Volume also developed a cognitive assistant for BP Castrol to support a customer service line for technical requests. “We found that technical solution experts are asked the same questions 60-70 percent of the time,” Sykes explained, “and the questions are not very technical at all. They are things you could find easily on the website. The cognitive assistant gives customers 24/7 access to resolve these issues. More importantly, it allows the technical solution expert to focus on the 30-40 percent of questions they have to really think about, not the 60-70 percent they have already been asked 80 times that week. That’s not very fulfilling for them.”

Many agents handle 20-30 calls from frustrated customers every day. Cognitive assistants take that away, which makes for a much nicer job environment.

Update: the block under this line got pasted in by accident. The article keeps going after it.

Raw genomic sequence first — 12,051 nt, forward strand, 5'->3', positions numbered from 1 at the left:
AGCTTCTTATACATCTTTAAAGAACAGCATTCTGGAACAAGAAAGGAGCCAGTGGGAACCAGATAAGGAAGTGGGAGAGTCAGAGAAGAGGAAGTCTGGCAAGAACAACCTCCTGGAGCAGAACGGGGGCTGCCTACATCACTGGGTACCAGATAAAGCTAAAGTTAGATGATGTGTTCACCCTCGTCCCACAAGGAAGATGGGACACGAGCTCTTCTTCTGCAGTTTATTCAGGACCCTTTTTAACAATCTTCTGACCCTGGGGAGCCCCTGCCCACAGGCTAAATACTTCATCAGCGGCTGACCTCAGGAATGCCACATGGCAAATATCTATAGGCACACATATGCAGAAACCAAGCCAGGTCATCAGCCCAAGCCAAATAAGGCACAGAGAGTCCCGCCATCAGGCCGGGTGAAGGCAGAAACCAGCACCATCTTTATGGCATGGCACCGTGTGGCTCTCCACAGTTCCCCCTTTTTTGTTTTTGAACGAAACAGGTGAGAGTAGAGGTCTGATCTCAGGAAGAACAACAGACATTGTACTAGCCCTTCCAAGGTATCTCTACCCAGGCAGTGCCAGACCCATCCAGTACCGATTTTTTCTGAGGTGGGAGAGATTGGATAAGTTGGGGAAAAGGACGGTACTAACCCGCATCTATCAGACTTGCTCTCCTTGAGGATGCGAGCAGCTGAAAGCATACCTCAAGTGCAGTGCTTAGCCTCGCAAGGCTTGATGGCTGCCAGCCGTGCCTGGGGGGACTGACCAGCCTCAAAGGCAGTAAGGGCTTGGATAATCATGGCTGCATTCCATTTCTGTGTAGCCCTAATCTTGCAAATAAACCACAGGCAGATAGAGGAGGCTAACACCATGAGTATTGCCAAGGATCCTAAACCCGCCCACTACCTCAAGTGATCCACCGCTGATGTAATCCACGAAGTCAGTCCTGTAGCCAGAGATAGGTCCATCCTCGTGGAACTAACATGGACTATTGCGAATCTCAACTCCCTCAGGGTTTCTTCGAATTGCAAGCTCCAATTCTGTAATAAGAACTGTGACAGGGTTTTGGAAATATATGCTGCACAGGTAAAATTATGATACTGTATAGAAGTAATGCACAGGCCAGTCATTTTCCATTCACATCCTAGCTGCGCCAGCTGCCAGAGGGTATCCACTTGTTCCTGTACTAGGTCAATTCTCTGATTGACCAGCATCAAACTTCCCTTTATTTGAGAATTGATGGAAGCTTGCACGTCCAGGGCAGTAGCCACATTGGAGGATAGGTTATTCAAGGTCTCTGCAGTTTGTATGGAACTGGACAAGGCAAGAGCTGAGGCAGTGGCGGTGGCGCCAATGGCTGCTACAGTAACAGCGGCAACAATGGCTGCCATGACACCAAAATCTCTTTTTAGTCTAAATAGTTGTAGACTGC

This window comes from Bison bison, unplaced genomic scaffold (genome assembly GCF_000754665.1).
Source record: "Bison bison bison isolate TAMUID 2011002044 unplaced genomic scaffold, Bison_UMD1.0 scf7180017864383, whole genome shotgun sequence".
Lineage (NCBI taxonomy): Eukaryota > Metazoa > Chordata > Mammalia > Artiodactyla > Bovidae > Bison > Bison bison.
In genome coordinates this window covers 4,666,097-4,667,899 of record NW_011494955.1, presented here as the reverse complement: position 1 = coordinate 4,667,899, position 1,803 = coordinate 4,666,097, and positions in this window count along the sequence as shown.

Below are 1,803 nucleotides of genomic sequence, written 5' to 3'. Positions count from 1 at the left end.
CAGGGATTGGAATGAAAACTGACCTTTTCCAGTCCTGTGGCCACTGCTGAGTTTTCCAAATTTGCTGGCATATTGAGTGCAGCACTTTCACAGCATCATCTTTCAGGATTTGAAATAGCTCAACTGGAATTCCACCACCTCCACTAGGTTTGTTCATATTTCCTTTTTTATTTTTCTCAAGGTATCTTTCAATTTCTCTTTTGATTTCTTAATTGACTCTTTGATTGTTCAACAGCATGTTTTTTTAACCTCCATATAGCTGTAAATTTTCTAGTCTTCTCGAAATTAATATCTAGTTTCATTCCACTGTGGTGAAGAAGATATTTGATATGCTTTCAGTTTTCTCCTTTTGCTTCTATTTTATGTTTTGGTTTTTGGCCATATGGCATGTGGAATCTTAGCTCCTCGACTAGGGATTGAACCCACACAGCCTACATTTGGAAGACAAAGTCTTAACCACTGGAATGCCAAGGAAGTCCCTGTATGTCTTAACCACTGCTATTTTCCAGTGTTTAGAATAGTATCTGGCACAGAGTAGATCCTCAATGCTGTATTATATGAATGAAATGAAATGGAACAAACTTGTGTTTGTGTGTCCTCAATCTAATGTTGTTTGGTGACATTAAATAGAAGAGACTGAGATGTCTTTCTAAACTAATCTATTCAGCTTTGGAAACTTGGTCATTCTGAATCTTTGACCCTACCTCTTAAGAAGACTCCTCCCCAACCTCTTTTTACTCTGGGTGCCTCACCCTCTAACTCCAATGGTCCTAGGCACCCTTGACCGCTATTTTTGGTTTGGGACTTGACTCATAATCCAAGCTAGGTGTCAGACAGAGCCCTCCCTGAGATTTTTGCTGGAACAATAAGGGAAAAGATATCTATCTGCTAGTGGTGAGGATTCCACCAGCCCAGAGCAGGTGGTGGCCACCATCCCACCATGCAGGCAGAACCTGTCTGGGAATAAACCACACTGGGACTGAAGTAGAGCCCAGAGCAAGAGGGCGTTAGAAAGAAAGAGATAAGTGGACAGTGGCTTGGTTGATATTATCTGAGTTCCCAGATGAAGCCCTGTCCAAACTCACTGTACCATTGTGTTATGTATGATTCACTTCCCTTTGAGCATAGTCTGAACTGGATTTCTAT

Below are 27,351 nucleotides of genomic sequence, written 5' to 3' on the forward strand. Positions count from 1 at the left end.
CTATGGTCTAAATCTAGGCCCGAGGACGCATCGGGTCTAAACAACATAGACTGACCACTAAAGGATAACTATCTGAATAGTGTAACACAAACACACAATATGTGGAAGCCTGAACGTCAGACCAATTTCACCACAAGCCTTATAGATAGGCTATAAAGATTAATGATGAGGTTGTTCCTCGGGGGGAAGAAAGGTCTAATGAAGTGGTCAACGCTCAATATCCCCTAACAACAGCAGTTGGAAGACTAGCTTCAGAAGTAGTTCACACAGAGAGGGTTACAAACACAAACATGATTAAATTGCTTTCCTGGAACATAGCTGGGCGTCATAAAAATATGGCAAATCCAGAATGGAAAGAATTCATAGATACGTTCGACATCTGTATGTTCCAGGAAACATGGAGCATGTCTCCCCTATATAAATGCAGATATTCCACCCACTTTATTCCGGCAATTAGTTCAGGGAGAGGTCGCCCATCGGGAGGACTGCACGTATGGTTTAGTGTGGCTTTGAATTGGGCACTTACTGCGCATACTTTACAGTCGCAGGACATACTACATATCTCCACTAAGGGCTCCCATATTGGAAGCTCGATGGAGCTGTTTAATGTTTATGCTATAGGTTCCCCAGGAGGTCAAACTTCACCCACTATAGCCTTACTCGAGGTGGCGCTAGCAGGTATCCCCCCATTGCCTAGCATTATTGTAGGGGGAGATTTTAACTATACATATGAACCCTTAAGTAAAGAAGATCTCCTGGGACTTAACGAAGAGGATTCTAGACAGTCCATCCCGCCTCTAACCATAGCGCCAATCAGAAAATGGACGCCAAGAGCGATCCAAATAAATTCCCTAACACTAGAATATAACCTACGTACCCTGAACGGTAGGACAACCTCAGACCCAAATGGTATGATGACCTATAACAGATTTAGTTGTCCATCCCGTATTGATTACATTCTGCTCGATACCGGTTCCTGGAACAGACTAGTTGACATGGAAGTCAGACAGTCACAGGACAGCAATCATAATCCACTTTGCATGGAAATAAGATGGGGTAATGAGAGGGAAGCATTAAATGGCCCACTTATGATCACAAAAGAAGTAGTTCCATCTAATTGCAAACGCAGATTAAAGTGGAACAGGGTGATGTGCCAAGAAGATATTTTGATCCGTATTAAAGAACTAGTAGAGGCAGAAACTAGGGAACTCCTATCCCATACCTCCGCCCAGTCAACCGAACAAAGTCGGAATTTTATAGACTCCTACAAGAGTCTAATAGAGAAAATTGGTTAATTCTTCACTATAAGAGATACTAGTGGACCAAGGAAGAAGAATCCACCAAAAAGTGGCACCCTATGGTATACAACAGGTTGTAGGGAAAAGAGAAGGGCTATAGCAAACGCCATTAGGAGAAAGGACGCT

– Chris Sykes, CEO, Volume

Cognitive insights enhance operational efficiency

Mitsui Sumitomo Insurance (MSI) makes customer interactions more efficient with insights uncovered by cognitive technology. MSI traditionally relied on temporary contract labor during high-volume call seasons. While this approach successfully addressed high call volume, labor costs rose and customer satisfaction metrics remained flat. Instead of adding seasonal staff, MSI wanted to identify patterns and optimize resources.

The MSI cognitive solution analyzes the content of inbound calls, which represents an enormous volume of unstructured data. The solution recognizes trends and sentiment, which allows MSI to respond by publishing more insightful front-end customer messaging on frequently asked questions (FAQs) webpages or front-end voice recordings. These response measures, the company has found, greatly reduce the volume of inbound calls.